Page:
We were fighting when the snow came and told us we were all changing people.
See what happens is, if it rains here everyone steps out on their porch and runs into one another, like maybe comets do sometimes in space, and do a little two-step to the rain, so you can understand why we didn't believe in death, or snow.
But it came, and with a soft thunder it rolled through town and clogged all the little arteries.
Everyone looked out their windows with scared eyes; their goose-flesh crawled, and in our house we said a prayer to know one, I think.
My wife said, look it's snowing, and that was it.
We just looked and held hands and put a towel under the door.
When they found the frozen homeless man in the park it confirmed all our fears.
The snow was moving, and it was killing.
We wanted to stop it, but our hands looked so small. Like little toy hands and we looked in each others dark faces and said, "Prolong this, will you?"'
Oh when we were young, which we really were--my doctor said it all the time--we read these little books that kept shouting,
"Do the right, make the right, find the right hiding in the orange groves. One day you to will be old and hollow and you will have to answer that call at the door."
I knew a man who hung sticks on his door, in great elaborate X's, and told all of us of a cold that froze a man where he stood, and she shook his head and said no man should ever have his last thought frozen in his head, forever unfinished; or burnt away in terrible fire, having all your thoughts fused together in a ball of pain, a candle of hell burning bright.
My father called our bloodline noble. Our people an unstoppable wall of breaking glass, tumbling at a world that knew nothing a pain or bleeding. But it would.
Then he died in his car. It burst into flames on the highway and a man on the news, in a helicopter, said it looked like a giant birthday candle.
I always wanted to tell people it was my birthday when he died, but it wasn't. My birthday is in May, but it still makes me sad and I feel like it was my birthday. I tell strangers it was, but no one even remembers that morning any longer and they look at me with watery eyes and try to nod their heads. It was just a seven minute story. After that My mother took a second job, on Mayday, and ran a flag up against the sun.
Everyone tells me I looked happier then. Thinner too. Now everyone says I look tired. My apartment shares a wall with a loud, but happy family who speak some language other than English. I can never quite discern what language no matter how hard I press my ear against the wall. Once, I thought the husband had killed the wife. But he didn't. I saw her later getting in their brown Pontiac. That was loneliest time of my life. I was living alone, Cathy had left me for some guy with a sense of humor, and I kept listening to this one song that sang over and over "Every good thing just dies." That's how I felt for a long time.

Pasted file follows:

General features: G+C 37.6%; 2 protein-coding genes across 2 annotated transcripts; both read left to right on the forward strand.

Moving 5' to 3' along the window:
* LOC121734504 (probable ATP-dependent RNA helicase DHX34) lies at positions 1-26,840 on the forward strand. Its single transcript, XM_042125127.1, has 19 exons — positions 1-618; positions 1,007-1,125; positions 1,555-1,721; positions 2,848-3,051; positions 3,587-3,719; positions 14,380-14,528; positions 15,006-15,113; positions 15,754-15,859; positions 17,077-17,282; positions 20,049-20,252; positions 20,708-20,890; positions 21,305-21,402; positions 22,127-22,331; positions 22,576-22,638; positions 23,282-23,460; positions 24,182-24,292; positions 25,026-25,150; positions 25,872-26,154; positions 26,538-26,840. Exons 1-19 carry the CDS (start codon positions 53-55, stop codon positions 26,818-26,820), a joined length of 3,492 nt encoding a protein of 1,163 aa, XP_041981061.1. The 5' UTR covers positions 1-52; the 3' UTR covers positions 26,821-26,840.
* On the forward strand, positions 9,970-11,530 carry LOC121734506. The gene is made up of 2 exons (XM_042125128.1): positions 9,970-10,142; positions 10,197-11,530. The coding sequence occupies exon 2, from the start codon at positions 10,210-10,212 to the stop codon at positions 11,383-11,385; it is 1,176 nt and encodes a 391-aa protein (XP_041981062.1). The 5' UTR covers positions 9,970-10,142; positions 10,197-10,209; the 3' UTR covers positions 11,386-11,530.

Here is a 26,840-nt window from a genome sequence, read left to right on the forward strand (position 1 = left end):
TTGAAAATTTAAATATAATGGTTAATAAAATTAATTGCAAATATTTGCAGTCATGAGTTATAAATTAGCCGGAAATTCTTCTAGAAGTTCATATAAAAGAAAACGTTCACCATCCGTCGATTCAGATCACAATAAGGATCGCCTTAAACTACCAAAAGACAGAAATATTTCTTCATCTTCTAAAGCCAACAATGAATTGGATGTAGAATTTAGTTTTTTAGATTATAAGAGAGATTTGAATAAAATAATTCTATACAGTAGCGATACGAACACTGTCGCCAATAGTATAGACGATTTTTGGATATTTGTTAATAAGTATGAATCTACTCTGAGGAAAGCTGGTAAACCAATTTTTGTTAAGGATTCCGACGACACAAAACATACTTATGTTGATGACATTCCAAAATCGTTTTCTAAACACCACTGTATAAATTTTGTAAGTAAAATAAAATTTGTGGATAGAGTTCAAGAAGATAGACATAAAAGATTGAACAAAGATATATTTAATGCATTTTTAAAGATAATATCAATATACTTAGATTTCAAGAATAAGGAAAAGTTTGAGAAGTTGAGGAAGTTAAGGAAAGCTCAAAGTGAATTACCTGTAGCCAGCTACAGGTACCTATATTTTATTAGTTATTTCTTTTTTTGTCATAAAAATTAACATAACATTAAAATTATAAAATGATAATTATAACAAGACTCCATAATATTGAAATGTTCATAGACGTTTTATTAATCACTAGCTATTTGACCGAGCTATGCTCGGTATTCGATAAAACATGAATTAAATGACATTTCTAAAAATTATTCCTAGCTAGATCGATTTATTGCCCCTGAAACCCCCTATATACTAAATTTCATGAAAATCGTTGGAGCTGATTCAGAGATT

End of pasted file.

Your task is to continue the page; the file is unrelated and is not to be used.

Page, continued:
My mother had recently died. I drove through the desert to my sister's house in Reno. I had told Cathy that the town was like diet Las Vegas and that I hated how brown everything was. She said it felt clean and disinfected. I didn't see my sister Amanda until the funeral. I had been staying by myself in a Motel 8 off the highway. At night I could hear the cars humming by. I imagined they were a chorus of lions running by, doing laps around the world forever.
My sister said that Mom looked relieved right before she passed, "She looked at me like I would find comfort in that." I didn't tell Amanda, but I had hoped that Mom would just forget everything, all of us, all the pain in her life. Flush all the pain she ever felt and be born bright and clean again. Everyone kept saying "passed on" around me. I said, she's dead, and people nodded their heads and squeezed my shoulders. I told my sister I thought she had been wanting to die since dad died. My sister nodded but had this look on her face like I had taken something away from her, maybe she thought I didn't deserve my mother so well, since Amanda had taken care of her for so long.
This is all happened right before I was mugged on my way to work. Afterwards I took a shower and ate a sandwich the color of dirt. The window let the sun blind me, but I didn't move. Since then I spend most of my time still and quiet. When I look in the mirror all I see is lint. I can remember my dreams occasionally, and last night my parents were in it. They owed me money and I couldn't find my keys. They were just smiling at me and occasionally laughing at something I couldn't understand. Then I just started crying and my father's hand was poking out of crumbled concrete pillars. I woke up in the dark. There was sweat and tears covering me. It still makes me shiver to think about it.